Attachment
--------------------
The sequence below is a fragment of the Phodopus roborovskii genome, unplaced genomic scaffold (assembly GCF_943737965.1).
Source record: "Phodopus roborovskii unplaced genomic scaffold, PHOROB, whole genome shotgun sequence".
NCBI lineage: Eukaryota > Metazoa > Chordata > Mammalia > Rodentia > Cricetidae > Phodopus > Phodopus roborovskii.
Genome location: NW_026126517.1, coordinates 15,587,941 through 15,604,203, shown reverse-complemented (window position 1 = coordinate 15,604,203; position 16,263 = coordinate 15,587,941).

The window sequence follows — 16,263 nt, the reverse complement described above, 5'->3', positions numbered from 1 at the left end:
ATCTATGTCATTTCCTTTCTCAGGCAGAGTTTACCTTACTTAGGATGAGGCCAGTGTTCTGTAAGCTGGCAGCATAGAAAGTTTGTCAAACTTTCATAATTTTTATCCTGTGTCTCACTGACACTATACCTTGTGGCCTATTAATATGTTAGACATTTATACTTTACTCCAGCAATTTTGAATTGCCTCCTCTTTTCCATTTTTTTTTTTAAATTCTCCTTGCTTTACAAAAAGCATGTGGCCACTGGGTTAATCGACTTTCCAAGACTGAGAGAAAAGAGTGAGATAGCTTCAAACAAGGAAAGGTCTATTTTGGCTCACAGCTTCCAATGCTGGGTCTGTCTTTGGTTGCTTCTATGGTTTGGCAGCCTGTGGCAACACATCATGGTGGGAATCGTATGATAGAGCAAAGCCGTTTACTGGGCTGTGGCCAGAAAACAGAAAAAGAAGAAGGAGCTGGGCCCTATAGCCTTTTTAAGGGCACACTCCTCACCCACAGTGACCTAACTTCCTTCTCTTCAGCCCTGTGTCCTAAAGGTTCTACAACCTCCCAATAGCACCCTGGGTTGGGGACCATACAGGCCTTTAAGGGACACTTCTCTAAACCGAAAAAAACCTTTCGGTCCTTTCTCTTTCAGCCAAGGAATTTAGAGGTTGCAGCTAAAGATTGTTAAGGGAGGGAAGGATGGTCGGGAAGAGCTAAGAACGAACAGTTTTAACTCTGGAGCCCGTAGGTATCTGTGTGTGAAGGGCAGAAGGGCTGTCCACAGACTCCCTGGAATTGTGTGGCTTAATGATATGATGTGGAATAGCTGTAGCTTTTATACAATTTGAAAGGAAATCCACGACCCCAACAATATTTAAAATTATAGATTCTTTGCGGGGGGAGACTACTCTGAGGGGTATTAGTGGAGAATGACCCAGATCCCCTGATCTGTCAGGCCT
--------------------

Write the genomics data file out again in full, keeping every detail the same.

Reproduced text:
The sequence below is a fragment of the Phodopus roborovskii genome, unplaced genomic scaffold (assembly GCF_943737965.1).
Source record: "Phodopus roborovskii unplaced genomic scaffold, PHOROB, whole genome shotgun sequence".
NCBI lineage: Eukaryota > Metazoa > Chordata > Mammalia > Rodentia > Cricetidae > Phodopus > Phodopus roborovskii.
Genome location: NW_026126517.1, coordinates 15,587,941 through 15,604,203, shown reverse-complemented (window position 1 = coordinate 15,604,203; position 16,263 = coordinate 15,587,941).

The window sequence follows — 16,263 nt, the reverse complement described above, 5'->3', positions numbered from 1 at the left end:
ATCTATGTCATTTCCTTTCTCAGGCAGAGTTTACCTTACTTAGGATGAGGCCAGTGTTCTGTAAGCTGGCAGCATAGAAAGTTTGTCAAACTTTCATAATTTTTATCCTGTGTCTCACTGACACTATACCTTGTGGCCTATTAATATGTTAGACATTTATACTTTACTCCAGCAATTTTGAATTGCCTCCTCTTTTCCATTTTTTTTTTTAAATTCTCCTTGCTTTACAAAAAGCATGTGGCCACTGGGTTAATCGACTTTCCAAGACTGAGAGAAAAGAGTGAGATAGCTTCAAACAAGGAAAGGTCTATTTTGGCTCACAGCTTCCAATGCTGGGTCTGTCTTTGGTTGCTTCTATGGTTTGGCAGCCTGTGGCAACACATCATGGTGGGAATCGTATGATAGAGCAAAGCCGTTTACTGGGCTGTGGCCAGAAAACAGAAAAAGAAGAAGGAGCTGGGCCCTATAGCCTTTTTAAGGGCACACTCCTCACCCACAGTGACCTAACTTCCTTCTCTTCAGCCCTGTGTCCTAAAGGTTCTACAACCTCCCAATAGCACCCTGGGTTGGGGACCATACAGGCCTTTAAGGGACACTTCTCTAAACCGAAAAAAACCTTTCGGTCCTTTCTCTTTCAGCCAAGGAATTTAGAGGTTGCAGCTAAAGATTGTTAAGGGAGGGAAGGATGGTCGGGAAGAGCTAAGAACGAACAGTTTTAACTCTGGAGCCCGTAGGTATCTGTGTGTGAAGGGCAGAAGGGCTGTCCACAGACTCCCTGGAATTGTGTGGCTTAATGATATGATGTGGAATAGCTGTAGCTTTTATACAATTTGAAAGGAAATCCACGACCCCAACAATATTTAAAATTATAGATTCTTTGCGGGGGGAGACTACTCTGAGGGGTATTAGTGGAGAATGACCCAGATCCCCTGATCTGTCAGGCCT